The only form of hell worse than being at the airport, is getting to the airport. As someone who is late absolutely everywhere in my life, trying to make a flight is a unique form of anxious torture that involves traffic, non-refundable fees, and the near-inevitability of forgetting some crucial form of ID. So when I got the chance to skip over it all, you bet I took it. If you haven't heard yet, Uber is integrating helicopter flights into its routine, so if you're asking what Uber Copter is, I can lay out this VIP-style experience. I have to say, regular cars might be ruined for me after this.
Uber Copter is the latest addition to the Uber options, and is available only in New York City as of Oct. 3. The service, in partnership with helicopter operator HeliFlite, runs exclusively from lower Manhattan to John F. Kennedy Airport in Queens, and the point is to literally hop right over all the nightmarish traffic that raises your blood pressure. The premise is simple: an Uber car picks you up and drives you to the helipad on the East River, where you check in with your regular state ID or driver's license and are escorted to your helicopter for an eight-minute jaunt across the East River to the airport. When you land, an Uber car is waiting to take you the five or so minutes to your terminal. Passengers are allowed one small piece of luggage, like a carry-on suitcase, and one personal item.
Crucially, when you arrive at the helipad, there are some steps to go through. Uber Copter passengers must get safety instructions by video or from a staffer before they're allowed on the helicopter, which lays out things like the exits and life vests (thankfully, we didn't need these). The check-in procedure also asks how much you weigh and assigns seats, which is important for weight distribution. On the return ride with only two passengers aboard, we still found ourselves with assigned seats, which the check-in staff pointed out to us before we boarded.
The helicopter ride itself is surprisingly smooth. While it's plenty loud on the helipad, the interior of the helicopter, which seats five, feels a lot like a regular Uber. Before arriving, I assumed I would have to wear the kinds of noise-muffling headphones you see people wearing in the movies, but it turns out those might be only for the movies. Once the door of the chopper closed, we were able to speak in normal voices and carry on a conversation like in any Uber. The copter is pleasantly, if not extravagantly, lush — leather seats, Uber-branded headrest coverings, and good legroom.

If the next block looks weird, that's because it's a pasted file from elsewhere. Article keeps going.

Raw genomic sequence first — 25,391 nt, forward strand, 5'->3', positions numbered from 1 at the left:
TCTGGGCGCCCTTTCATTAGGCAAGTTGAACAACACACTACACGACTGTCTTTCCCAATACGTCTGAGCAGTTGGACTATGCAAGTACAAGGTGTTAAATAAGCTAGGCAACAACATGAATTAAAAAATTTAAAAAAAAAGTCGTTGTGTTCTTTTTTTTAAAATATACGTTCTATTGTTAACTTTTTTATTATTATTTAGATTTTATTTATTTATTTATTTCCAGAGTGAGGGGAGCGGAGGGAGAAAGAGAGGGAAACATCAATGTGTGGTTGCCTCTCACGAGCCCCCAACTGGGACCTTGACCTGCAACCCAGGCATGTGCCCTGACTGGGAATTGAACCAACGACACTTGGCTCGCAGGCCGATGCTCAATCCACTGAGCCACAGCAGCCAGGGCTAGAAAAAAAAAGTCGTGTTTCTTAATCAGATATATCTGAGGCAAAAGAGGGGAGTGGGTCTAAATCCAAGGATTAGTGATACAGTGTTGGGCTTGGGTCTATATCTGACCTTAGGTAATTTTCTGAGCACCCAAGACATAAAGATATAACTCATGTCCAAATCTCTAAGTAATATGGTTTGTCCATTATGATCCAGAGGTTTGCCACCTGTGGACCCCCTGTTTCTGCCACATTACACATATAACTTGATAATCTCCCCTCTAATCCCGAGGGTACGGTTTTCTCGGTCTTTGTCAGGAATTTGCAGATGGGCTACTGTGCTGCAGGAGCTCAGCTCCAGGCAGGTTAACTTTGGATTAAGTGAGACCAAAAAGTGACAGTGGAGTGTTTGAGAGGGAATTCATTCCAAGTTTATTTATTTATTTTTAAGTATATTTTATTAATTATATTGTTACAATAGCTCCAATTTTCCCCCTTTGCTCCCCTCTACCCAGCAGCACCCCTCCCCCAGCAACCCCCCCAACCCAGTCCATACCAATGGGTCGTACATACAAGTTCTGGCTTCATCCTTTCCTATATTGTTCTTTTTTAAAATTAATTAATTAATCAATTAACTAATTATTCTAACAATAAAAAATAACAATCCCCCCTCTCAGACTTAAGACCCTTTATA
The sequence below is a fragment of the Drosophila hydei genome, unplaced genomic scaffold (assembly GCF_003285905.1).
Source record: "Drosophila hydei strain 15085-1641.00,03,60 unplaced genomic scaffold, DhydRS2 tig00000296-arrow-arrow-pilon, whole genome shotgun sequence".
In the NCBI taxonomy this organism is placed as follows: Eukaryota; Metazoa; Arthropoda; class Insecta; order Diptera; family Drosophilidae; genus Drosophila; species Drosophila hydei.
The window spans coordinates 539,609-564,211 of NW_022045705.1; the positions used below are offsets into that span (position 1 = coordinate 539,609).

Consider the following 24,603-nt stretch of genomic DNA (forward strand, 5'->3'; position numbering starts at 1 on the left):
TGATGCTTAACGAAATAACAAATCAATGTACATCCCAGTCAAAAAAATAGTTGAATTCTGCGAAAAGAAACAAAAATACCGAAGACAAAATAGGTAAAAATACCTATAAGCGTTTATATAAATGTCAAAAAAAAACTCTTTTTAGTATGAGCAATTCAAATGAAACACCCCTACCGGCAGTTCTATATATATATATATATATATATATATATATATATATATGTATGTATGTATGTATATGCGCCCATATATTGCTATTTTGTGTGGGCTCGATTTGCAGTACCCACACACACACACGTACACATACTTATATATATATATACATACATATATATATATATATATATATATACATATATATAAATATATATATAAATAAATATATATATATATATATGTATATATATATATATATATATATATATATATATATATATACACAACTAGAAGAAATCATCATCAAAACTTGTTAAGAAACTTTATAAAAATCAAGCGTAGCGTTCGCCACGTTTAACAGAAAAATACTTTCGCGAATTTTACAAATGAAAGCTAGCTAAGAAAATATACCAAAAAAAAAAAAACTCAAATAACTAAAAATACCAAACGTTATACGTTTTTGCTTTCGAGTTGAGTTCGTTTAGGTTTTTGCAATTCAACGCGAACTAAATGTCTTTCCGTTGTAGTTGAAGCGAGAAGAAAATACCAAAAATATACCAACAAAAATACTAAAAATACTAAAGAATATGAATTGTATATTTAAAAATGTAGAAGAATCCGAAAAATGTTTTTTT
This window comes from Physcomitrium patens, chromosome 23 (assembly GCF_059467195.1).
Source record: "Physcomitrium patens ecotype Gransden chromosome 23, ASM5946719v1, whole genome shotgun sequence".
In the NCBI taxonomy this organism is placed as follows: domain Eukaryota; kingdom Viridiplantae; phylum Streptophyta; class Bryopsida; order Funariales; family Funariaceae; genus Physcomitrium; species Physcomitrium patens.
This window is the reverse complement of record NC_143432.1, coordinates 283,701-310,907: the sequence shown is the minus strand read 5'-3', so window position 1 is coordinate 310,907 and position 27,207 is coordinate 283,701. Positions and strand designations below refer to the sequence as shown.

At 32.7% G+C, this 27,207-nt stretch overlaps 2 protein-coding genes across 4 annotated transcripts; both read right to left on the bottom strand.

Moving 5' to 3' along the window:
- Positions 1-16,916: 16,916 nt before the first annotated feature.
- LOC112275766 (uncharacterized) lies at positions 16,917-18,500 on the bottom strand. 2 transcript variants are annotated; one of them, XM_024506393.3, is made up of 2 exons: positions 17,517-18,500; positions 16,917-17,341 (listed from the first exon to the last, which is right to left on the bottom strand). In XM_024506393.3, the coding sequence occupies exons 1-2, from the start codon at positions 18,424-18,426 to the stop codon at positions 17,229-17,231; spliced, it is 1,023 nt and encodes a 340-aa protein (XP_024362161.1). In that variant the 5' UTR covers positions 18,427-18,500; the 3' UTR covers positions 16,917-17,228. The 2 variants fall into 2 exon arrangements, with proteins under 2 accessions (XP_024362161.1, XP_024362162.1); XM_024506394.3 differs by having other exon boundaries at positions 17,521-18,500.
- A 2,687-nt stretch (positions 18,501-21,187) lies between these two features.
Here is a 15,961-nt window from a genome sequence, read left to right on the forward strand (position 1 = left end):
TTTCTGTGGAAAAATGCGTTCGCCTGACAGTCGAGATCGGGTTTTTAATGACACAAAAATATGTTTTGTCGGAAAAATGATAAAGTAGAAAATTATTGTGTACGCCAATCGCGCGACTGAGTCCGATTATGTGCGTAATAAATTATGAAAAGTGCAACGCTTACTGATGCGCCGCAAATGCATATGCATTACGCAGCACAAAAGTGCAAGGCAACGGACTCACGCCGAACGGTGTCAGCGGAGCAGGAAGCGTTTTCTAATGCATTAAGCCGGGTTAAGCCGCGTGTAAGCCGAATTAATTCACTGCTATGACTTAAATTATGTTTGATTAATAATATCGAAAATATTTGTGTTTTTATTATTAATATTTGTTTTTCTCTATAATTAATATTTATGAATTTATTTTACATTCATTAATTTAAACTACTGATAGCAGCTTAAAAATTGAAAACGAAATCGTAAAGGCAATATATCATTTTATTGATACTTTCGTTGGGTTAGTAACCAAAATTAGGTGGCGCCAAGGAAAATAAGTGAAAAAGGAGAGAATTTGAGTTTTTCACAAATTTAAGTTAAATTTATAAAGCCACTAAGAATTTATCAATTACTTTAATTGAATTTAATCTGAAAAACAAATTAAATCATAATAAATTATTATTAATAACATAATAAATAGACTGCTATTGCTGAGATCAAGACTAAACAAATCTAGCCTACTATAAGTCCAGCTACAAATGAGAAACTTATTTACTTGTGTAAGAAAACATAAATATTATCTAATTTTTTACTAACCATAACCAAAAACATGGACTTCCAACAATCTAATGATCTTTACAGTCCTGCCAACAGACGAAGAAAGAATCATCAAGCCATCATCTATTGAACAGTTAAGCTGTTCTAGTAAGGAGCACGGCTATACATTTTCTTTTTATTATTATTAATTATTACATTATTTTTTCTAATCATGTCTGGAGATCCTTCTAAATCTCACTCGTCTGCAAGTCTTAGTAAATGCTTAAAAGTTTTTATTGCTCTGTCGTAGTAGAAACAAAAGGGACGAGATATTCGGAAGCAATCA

And oh yeah, the views are great.
"What we're trying to create right now ... is the opportunity to experience what we call this multimodal aerial ridesharing journey," Anil Nathan, general manager of aviation for Uber, tells Elite Daily. "[It's] stringing together what Uber already does amazing in terms of the ground rides business with aviation, and making it to be a super fast, kind of seamless experience."
While it's accessible to everyone, the VIP experience comes at a VIP cost. In keeping with Uber's fluctuating prices, Uber Copter doesn't have a set price but averages a cool $200-$225 for one person, one-way. And the system isn't flawless — the car portion of the journey is subject to traffic, driver cancellations, or other hangups just like any journey. (I accidentally got dropped a block and a half away from the helipad when neither my driver nor myself knew where the turn was, which would have sucked with any bulky luggage.) The service is also fairly limited in scope, with pickups only available below Houston Street in Manhattan and dropoffs only below 59th Street. The copters run every 20 minutes between 2 and 5 p.m., Monday through Friday, to coincide with rush hour and the time when you really don't want to be in airport traffic.
Booking is fairly easy, though. Uber Copter will only appear as an option if your pickup is in the permitted area of lower Manhattan, and then it works much like a regular booking — you set your departure time, how many seats you need, and confirm. The Uber app tells you what time you have to meet the car to take you to the helipad (my ride arrived about 30 minutes before the helicopter flight). Being picked up in my Uber to being dropped off at the airport hotel ran just about an hour, which isn't much better than driving, per Google maps, but it was much more pleasant. Per an Uber spokesperson, the copters are OK in wet weather, too, which was reassuring to hear since it started raining on our flight back.
While Uber Copter is already some pretty big VIP dreams in action, Uber is thinking even bigger still — Uber Copter is just one step towards Uber Elevate, which is Uber's plan for ridesharing with electric aircraft. The service is predicted to roll out in 2023, starting in Dallas, Los Angeles, and Melbourne. "What we're doing with Uber Copter is essentially the stepping stone toward that," says Nathan. "Traditional ground-based means of transportation, whether it be cars or subways or whatever it might be, there's a certain limit to what you can support more people in cities." Going in the air, he says, "kind of expands the universe of what you can do and what you can create."
The future of air travel aside, I will happily take the ease and pleasure of a classy ride to the airport. Catch me at the bar closest to the gate, and see you all when I get back.